One of the more unusual features of dragonfly anatomy has so far escaped the folklore tradition is that dragonflies do not through breathe their mouth or nose. Kathy Biggs discovered this after observing one unfortunate creature who lived headless for three days.

“A dragonfly can lose its head and survive until it starves to death,” Biggs says. “It doesn’t have a nose, it breathes through spiracles in the sides of its abdomen and its thorax.”

Who knows, but the headless horseman in the Legend of Sleepy Hollow may actually have been a dragonfly.

Land management
It is precisely because so little is known about dragonfly habitats and their range that they have not reached center stage in the public land management arena. Only one dragonfly—the Hine’s emerald dragonfly—is listed under the Endangered Species Act (ESA), and the critical habitat of that species is limited to sixteen counties in four Midwestern states.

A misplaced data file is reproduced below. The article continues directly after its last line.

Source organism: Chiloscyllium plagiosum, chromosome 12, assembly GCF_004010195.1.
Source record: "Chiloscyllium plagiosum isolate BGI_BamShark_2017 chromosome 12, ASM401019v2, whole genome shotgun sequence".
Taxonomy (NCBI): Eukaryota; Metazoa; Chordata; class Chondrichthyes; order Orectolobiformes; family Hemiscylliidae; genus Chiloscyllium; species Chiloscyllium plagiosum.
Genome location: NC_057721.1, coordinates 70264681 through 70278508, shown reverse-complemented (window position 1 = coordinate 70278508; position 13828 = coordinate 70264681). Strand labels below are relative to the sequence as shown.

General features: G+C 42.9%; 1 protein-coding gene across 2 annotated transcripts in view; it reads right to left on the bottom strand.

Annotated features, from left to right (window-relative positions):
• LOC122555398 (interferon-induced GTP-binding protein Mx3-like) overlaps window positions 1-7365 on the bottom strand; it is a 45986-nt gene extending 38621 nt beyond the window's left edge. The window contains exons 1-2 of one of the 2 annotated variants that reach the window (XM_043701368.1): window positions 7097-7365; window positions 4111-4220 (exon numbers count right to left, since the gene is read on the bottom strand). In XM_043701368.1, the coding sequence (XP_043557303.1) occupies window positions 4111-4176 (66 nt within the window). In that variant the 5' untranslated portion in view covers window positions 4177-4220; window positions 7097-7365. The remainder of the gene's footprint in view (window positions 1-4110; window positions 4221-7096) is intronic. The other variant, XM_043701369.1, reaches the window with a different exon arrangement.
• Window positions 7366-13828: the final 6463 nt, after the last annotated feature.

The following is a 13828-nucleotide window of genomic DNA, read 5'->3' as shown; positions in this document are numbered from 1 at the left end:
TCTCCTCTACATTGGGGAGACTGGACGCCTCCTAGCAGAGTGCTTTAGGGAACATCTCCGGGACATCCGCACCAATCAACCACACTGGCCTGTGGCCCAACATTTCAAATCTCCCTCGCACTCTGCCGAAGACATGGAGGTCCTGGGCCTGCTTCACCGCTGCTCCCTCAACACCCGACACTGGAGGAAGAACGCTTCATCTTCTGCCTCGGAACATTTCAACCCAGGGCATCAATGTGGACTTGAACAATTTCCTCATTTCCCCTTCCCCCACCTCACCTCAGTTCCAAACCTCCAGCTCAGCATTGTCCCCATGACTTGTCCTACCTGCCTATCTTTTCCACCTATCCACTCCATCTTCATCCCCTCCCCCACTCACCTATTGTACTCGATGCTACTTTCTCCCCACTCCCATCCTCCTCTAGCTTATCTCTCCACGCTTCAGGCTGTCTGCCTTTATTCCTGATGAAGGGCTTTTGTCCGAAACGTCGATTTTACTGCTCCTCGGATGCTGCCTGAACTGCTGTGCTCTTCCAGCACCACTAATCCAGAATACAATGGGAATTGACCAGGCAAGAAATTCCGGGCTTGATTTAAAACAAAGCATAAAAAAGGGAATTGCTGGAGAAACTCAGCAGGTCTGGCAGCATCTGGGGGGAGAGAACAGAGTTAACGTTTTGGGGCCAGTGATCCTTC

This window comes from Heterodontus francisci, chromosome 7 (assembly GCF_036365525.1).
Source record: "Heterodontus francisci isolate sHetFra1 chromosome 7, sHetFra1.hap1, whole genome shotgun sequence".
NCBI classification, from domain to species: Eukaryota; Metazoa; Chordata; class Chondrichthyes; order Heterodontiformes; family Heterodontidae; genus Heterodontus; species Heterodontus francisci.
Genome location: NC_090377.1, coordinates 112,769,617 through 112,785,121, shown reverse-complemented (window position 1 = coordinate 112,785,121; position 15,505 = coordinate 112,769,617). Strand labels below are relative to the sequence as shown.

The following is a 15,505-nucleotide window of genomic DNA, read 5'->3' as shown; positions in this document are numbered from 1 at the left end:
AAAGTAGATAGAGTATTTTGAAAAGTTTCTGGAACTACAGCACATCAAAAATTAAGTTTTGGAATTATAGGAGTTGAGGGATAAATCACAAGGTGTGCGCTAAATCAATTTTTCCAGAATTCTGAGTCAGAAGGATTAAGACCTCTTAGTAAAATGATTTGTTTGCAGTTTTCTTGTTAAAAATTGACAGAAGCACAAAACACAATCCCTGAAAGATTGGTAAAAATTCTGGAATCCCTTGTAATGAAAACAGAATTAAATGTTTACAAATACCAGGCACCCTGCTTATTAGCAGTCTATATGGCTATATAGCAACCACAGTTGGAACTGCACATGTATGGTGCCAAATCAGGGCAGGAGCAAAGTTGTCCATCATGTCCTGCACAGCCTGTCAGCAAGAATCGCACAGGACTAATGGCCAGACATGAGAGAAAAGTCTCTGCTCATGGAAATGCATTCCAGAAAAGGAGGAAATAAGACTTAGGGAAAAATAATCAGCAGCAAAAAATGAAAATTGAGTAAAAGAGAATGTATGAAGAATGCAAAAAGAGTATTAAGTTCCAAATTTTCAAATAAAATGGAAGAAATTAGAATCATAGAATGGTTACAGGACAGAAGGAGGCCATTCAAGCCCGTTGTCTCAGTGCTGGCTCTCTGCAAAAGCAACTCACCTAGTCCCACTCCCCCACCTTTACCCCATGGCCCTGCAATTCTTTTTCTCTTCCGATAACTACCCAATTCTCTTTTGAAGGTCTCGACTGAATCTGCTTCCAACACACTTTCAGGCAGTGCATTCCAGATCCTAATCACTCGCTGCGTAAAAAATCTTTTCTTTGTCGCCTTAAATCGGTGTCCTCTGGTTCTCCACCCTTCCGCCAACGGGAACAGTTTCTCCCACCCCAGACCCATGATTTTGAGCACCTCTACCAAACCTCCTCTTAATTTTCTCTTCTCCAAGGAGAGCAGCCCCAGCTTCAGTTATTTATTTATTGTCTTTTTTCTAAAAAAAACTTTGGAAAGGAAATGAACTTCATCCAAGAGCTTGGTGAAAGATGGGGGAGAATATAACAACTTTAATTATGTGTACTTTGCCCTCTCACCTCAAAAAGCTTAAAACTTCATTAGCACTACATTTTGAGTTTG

Unlike the grey wolf and other ESA-listed animals with larger ranges, the black petaltail’s habitat is small, limited to isolated wetlands, some less than an acre in size. Protecting its habitat, then, requires less bureaucracy and is less controversial than for the larger animals at the top of the food chain.
“The biggest thing is, leaving it alone so you don’t change the hydrology, so the bog doesn’t dry up,” says researcher Chris Beatty. “Their habitats are localized, so it’s easy to set them aside. For cattle grazing, it’s easy to fence off the areas. Avoiding them isn’t difficult.“

This is precisely what the BLM found last year in a project to clean up mercury-contaminated mine tailings at the Sonoma Mine.